And on February 1, 1958 when Domenico Modugno takes the stage of the Ariston in Sanremo to leave thousands of Italians amazed on the notes of “Nel blu painted di blu”, later renamed by popular acclaim as ” Volare “. A song born almost by chance, on a Roman day in July 1957, born from the intuition of Franco Migliacci and Modugno, the two authors of the text. It was Migliacci who had the sudden inspiration after waking up still dazed by the hangover of that day. The first thing he saw before his eyes when he woke up was Chagall’s painting “Le coq rouge dans la nuit”, hanging on a wall of his house. The work depicted a flying man and a blue painted figure. It was these images that made him throw down some of the text: “I painted myself in blue / I dressed in blue / to match the sky / up there in the firmament / fly towards the sun”. With Modugno I continue to work on the text for months which came to mind the famous refrain one morning at his home, when a gust of wind opens his window and he gets up to close it. Looking out, he instinctively cried out: “Fly!” You knew immediately that was what it took for the chorus of his song. The materialization of a dream “I think a dream like this will never come back” . This is the sentence that starts a dream, as the two authors will later declare. And it is precisely this incipit to initiate that dreamlike vision of a man who, blending with the color of the sky and which could at the same time remind the eyes of his beloved, leads to a flight of freedom that Modugno emphasizes with the opening of his arms. to the chorus“Fly oh oh” . A text written according to Migliacci, following a nightmare that occurred when he was suffering from some amorous pains and which for this reason also led to think that that imagined flight could be an unconscious desire to end it all. READ ALSO: Sanremo, the 10 most poetic songs in the history of the Festival The childhood dream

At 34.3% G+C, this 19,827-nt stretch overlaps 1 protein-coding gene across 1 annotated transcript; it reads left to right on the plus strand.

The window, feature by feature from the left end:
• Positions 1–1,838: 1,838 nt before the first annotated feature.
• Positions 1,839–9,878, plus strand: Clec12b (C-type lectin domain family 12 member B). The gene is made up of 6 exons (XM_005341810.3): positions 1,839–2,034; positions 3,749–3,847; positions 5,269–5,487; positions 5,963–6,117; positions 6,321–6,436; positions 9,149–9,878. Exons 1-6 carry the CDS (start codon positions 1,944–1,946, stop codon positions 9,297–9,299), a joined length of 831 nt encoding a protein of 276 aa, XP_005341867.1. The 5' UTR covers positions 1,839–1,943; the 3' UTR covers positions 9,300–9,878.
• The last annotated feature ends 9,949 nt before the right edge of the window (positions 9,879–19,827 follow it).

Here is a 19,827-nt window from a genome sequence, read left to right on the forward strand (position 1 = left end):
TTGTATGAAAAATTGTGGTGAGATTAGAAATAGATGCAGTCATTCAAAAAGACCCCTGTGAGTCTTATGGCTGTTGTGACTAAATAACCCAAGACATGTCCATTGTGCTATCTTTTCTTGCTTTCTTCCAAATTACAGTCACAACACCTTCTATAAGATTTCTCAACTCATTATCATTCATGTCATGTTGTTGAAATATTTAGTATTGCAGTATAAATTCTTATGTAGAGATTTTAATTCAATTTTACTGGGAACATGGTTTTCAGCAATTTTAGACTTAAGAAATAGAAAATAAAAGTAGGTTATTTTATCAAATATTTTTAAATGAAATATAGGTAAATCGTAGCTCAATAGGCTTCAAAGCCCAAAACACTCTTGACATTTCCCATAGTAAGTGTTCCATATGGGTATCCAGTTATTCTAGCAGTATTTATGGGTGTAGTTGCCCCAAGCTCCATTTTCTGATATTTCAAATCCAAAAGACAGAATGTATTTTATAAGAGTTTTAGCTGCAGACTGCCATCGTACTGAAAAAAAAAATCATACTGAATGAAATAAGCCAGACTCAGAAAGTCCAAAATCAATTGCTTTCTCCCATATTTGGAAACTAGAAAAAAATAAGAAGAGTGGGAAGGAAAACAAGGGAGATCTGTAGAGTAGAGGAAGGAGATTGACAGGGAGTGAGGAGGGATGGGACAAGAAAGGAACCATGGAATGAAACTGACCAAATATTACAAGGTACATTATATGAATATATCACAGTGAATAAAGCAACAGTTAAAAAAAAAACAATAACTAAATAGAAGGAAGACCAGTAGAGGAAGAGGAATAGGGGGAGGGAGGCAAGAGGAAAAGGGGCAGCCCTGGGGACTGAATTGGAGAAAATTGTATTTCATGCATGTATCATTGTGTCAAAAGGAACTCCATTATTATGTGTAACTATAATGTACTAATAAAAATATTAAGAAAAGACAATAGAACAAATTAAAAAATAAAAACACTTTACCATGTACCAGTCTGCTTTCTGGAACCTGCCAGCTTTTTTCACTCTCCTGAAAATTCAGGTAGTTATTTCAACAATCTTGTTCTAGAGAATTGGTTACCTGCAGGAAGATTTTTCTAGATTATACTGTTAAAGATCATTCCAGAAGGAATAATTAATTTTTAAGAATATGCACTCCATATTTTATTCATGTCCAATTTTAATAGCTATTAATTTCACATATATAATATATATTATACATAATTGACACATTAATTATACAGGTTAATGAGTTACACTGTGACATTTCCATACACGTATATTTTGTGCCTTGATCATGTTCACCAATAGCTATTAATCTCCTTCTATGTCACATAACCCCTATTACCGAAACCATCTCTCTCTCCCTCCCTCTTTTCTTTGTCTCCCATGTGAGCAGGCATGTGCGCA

Finally fly free and beyond the sun in the blue sky and from there enjoy the vision of the shrunken world. A part of the text, this, which materializes that childhood dream to which the wind and two blue eyes are added. In addition to the greatness of the meaning, what gives further poetry to the text, and the almost “revolutionary” interpretation of Modugno. That the text is original and risky is already clear but to this is added the emphasis of a free and carefree Modugno on the stage of the Ariston. For the first time someone breaks the static canons of interpretation of the Italian song and accompanies the lines of the text with gestures, almost reciting them. The result is an enthusiastic public who, together with journalists and critics, sees waving white handkerchiefs out as if in a collective liberation.“Mister Volare” , whose revolution will be approached by other singers starting from those fifties.

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